Filing and Administrative Steps

The Petition is then submitted with a copy to the Administrator at the address specified in the regulation, where it is stamped filed and assigned a petition number that will be used for all business related to the petition. After the filing, APHIS will publish a notice in the Federal Register.

The notice will specify a comments period for 60 days, where the agency will accept comments from any interested person and will utilize them to make a determination. The determination by APHIS will be made 180 days from the “receipt of the completed petition,” and it will either approve in whole or part or simply deny the petition. The petition will then be placed in the public petition file where it can be viewed.

Any person denied may file an appeal within 10 days of receipt of the written denial stating the facts and reasons for the appeal, including any after acquired information that could lead to an approval. This appeal is more or a re-petition as it goes back to the Administrator.

Requesting an Extension – The Express Lane

The second and more streamlined version for deregulation is employed if there is already precedent for deregulation of a similar article. You would request an extension of deregulation determination of an antecedent organism in order to cover your GE article and provide information showing the similarities based on similar criteria as set forth above in the petitioning section. However, unlike the petition there are no mandatory submissions.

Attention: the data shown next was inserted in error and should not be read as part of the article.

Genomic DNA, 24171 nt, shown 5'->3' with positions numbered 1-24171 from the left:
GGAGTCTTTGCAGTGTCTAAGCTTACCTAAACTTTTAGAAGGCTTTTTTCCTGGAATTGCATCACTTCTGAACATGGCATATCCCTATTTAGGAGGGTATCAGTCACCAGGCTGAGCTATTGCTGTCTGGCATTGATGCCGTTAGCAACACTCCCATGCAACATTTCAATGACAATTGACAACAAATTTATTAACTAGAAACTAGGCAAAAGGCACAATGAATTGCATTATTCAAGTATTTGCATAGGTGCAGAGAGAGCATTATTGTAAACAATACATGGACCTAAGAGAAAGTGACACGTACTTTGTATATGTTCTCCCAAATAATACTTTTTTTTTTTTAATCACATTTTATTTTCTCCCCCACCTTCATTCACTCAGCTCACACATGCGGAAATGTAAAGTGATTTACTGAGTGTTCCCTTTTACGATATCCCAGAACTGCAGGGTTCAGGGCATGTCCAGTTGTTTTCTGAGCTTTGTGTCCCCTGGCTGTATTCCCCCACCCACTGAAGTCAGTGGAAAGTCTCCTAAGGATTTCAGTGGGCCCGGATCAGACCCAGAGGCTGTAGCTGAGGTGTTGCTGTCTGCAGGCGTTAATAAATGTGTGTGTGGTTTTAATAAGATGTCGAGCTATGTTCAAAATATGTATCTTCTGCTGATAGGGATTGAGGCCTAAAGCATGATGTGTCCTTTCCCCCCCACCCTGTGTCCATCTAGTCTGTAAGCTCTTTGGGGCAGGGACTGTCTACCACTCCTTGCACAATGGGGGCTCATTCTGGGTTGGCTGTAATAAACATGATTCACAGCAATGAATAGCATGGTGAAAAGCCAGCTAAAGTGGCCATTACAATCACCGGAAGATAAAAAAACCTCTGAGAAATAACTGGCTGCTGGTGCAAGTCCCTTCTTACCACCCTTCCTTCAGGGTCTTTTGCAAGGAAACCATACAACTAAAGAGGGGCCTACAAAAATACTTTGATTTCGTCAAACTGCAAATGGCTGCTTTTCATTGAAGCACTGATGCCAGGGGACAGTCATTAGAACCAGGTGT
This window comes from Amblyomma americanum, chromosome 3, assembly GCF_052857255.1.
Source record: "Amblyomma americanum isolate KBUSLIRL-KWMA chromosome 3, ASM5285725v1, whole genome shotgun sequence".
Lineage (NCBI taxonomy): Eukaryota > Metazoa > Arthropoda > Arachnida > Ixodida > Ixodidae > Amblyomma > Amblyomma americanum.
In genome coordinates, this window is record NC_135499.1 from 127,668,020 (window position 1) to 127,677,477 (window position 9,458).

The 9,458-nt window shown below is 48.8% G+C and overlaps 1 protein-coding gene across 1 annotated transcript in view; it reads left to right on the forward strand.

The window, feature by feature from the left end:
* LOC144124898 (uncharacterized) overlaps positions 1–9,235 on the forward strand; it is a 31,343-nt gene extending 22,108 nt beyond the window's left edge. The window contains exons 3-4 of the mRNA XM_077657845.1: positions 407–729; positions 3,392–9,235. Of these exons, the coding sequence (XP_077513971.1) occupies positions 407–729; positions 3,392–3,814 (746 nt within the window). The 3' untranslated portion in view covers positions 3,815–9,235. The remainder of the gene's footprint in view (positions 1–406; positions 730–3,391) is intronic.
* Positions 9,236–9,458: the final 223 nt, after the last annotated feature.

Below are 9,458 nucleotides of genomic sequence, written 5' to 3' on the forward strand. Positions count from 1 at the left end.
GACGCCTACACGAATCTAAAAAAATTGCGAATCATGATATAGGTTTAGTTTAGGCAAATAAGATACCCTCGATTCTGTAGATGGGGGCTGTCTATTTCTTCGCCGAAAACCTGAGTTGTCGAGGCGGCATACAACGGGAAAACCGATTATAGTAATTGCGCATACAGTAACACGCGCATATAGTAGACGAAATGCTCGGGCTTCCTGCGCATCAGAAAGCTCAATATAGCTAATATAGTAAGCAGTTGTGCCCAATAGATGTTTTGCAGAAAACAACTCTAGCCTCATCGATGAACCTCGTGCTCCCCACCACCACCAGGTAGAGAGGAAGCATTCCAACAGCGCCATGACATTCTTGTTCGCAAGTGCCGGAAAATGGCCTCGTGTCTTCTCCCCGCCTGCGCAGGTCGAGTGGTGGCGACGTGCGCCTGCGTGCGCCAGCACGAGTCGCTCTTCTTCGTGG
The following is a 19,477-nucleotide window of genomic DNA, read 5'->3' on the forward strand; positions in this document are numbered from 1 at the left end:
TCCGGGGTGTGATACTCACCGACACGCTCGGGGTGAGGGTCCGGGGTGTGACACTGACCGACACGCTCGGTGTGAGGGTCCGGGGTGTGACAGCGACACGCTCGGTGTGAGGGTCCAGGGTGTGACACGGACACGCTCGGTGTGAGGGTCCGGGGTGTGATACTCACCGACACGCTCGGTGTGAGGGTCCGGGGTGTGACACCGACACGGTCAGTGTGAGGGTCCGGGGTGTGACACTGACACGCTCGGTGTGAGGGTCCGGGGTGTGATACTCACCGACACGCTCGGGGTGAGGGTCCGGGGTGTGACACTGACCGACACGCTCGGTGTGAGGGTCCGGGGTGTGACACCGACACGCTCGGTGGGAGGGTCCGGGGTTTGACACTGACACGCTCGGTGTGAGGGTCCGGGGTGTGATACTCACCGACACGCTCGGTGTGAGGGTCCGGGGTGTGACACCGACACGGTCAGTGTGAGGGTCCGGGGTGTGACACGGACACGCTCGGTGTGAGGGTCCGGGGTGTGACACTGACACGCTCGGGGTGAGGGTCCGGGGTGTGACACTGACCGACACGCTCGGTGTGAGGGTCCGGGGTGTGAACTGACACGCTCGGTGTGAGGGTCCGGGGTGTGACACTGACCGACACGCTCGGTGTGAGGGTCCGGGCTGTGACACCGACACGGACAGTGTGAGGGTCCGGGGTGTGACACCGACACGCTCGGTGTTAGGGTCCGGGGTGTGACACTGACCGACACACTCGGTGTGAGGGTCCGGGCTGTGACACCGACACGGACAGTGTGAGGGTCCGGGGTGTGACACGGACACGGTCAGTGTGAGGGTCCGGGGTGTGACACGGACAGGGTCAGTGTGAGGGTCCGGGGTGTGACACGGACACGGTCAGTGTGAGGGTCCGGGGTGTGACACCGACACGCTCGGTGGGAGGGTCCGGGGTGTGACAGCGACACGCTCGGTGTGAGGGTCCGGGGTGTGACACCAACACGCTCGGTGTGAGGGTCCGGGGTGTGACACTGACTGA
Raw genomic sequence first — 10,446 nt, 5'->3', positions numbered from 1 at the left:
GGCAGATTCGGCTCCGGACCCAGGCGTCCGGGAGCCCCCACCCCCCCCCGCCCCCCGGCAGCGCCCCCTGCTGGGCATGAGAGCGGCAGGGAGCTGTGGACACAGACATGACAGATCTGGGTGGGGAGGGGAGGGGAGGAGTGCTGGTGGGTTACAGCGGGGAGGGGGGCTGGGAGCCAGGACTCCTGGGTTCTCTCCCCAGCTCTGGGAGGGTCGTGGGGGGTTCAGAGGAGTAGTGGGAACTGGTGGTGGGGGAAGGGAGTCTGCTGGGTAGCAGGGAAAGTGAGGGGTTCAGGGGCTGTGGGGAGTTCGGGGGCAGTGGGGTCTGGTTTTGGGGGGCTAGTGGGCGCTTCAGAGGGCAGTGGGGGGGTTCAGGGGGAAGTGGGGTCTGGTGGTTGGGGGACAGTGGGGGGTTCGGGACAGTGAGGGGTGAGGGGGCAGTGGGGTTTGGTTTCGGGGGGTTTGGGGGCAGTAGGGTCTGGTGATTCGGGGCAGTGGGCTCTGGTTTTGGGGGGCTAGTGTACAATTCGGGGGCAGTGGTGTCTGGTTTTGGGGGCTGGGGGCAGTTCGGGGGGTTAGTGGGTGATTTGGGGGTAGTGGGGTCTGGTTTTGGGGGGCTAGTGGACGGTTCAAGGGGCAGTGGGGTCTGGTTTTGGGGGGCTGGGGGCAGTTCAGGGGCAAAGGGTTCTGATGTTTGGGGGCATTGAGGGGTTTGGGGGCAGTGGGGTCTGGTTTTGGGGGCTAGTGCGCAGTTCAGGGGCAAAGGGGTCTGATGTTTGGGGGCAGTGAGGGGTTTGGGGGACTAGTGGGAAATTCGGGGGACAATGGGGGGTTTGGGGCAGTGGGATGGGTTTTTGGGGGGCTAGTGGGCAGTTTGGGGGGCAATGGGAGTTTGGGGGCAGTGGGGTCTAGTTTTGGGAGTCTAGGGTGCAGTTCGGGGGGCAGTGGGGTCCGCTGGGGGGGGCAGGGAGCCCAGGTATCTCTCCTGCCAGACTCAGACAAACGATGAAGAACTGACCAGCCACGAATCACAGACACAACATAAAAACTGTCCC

APHIS will make a preliminary announcement in the Federal Register of an extension of the determination of nonregulated status 30 days before it is to become final and effective. The 30 days provides a cooling off period to allow other information to surface that may result in a denial of the extension.

If your request is denied, you can submit a modified request based on the rationale for the denial that will be received in the written denial or you can venture down the longer and more arduous process of filing a petition.


Although this may get you deregulated by APHIS, please remember that there are independent procedures for the EPA and FDA. I will attempt to discuss those in a later post.


Friday, May 8, 2009

Federal Seed Act Labeling Requirements

The Federal Seed Act, 7 USCS § 1551, et. seq., is the starting point for compliance as it is akin to the truth-in-labeling law. The purpose of the Act, which has state counterparts that may require more disclosure or standards, is for everyone to know what is exactly in the bag. The Act generally applies to any vegetable or agricultural seeds, including lawn and forage seed, that are shipped in interstate commerce or will eventually be shipped in interstate commerce.